Annual executive planning sessions should include updates on the development of talent – their strengths, weaknesses and succession feasibility. A successful succession plan has more than one good person available for key roles.

A well-developed process increases the retention of superior employees. Continually challenging and rewarding talented employees reduces their need to seek opportunities elsewhere. They feel recognized, valued, invested in. The key is to match their career aspirations and the company’s future needs.

Originally printed in The Province, May 19, 2013.

It pays to hire female execs

October 25, 2010

Q: None of my top women managers are applying for executive positions. How can I change that?

A: Good idea, since studies reveal companies with more women in the C Suite and on the board financially outperform others by 35 to 65 per cent.

Results are best generated with an initiative actively championed by the CEO that implements a structured hiring policy, targeted development and a workplace that recognizes women’s need to balance work and life.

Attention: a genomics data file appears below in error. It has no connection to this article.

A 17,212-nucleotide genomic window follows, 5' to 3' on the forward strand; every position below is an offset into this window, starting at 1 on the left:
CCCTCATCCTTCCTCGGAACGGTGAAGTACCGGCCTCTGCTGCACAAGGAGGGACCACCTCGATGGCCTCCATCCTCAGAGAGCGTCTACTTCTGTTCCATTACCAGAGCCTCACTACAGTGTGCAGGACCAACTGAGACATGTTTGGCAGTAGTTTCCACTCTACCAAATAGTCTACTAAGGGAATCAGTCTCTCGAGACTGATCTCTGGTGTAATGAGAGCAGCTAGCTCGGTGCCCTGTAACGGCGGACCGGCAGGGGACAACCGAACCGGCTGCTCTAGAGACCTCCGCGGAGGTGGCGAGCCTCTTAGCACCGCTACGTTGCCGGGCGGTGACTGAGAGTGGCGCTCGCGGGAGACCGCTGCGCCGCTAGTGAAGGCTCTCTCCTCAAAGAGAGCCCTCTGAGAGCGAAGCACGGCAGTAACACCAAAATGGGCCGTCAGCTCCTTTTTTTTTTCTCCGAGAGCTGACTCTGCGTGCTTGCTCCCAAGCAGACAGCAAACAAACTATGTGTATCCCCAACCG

The easiest way for managers to fill roles is through their networks. Research shows 70 per cent of executives favour promoting men. Make gender parity a top management goal by rewarding it. By identifying particular capabilities to be promoted, current leaders will not merely replicate themselves. Require two qualified women be shortlisted for all leadership roles.

Fill the pipeline with eligible candidates, grooming high-potential women for promotion. Most women downplay their strengths and need to be persuaded to apply. A Hewlett Packard study found women apply for promotions only when they fill 100 per cent of the requirements. Men apply if they possess 60 per cent.

Offer women technical and leadership training. Give them high-profile assignments that partner them with a mentor. Appoint an internal champion to put capable women’s names forward. Coach women on navigating the organization, executive presence and negotiations.

A culture that supports women’s advancement rewards collaboration, promotes work-life balance, less travel, flexible work options and job sharing. It sponsors events during business hours so working mothers can attend.

Finally, measure your success. Track women’s progress, survey them to find out what best supported them and adjust the initiative accordingly.

Originally published in The Province, October 24, 2010.